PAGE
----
Tech workers burned by layoffs rethink risk • TechCrunch

The technique is not so collegial as before. Rocket ships are presented as raging messes, mission-driven startups don’t feel so mission-driven as they respond to investor pressure, and widespread layoffs are a loud reminder that jobs are breakable contracts, not sacred vows.

Over the past few months, thousands of workers who didn’t have the privilege of being namesakes of Meta, Twitter, Stripe, Amazon, DoorDash and countless others have returned to the job market. A job market of hiring freezes, wage cuts and general anxiety that industry experts warn won’t end this year.

So where does tech talent go from here?

The answer is complex, and it’s too early to have definitive labor data. VCs want to fund the newest tech mob startups before banks, top MBA programs want fired employees to join so badly they’re ditching standardized test score requirements, and hiring tech companies really want to know what they’re hiring for.

TechCrunch spoke to laid-off employees about how they might approach their careers differently in 2023. Pseudonyms have been used where names are included to protect current and future employment prospects, in accordance with the wishes of the persons quoted. A common theme among all the responses is a rethinking of how “safe” it is to work in tech, and perhaps more importantly, what it takes to get back into the sector after being burned out.

“I’m taking back control”

Aaliyah was fired from her tech job in the spring. Just a month ago, he got a positive review from his boss and was promised a raise with more stock options.

So the layoff came as a surprise. And unlike some of her colleagues who put their name on the charts and went back to looking for work, Aaliyah took a few weeks to think. “I wasn’t sure I wanted to stay in tech, I wasn’t sure I wanted to work for anybody,” he said.

“I had to decide in terms of what I wanted my daily life to look like financially; Shall I rush, or do I just want to take what’s in my lap?’ he said on the phone. “After a few weeks, I felt like I was more ready to take back control than let people sway me one way or another.”

Currently, Aaliyah works two full-time tech jobs—no company knows—and she runs a consulting business on the side. While many people work multiple jobs to make ends meet, the ability to work more than one full-time job in tech has been fueled by telecommuting and layoffs. In fact, over 39,000 people are on the Overwork Discord community, which describes itself as a community of professionals looking to work two remote jobs, earn extra income, and achieve financial freedom. Free yourself from office politics and redundancies.”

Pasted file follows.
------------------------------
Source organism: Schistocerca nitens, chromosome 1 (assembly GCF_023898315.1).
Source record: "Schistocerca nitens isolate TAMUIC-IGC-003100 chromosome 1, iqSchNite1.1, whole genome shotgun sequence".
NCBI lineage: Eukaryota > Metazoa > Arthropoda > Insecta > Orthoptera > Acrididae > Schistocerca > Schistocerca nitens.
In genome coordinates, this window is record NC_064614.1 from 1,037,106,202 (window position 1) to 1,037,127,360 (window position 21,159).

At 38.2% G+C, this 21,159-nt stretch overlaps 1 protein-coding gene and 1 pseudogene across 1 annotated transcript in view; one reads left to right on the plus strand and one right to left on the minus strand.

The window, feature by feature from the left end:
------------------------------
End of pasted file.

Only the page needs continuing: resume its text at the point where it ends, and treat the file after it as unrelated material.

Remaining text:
“I will never again put myself in a position where I’m dependent on one income stream from one company, which may or may not do what’s in my best interest,” Aaliyah said. “They’ll do what they want, and I’ll do mine.”

It’s also a hedge against the bias she faces as a black woman in tech.

“As a black woman, sometimes I feel neglected because I’m overlooked and I don’t feel like anyone thinks I’m capable of more,” she said. “So you didn’t think I was capable of much, but I actually do—and you don’t know what’s in my bank account.”

Some see overemployment as the next step, while others are still wondering how jobs will evolve in this new environment.

Twice to the second job

Sam noticed a strange pattern in his work. It has been the second financial lease by two venture-backed startups. And he’s been fired by both of those companies in the past year.

“It’s weird because I majored in accounting and finance 15 years ago in undergrad because I was told it was the foundation of business and they needed it to run a business,” Sam said. He reached out to mentors in the space and says “their first reaction is that typically finance is not a function affected by these layoffs.” While the techie says that “accounting is an afterthought in technology,” the reality is a bit more complicated.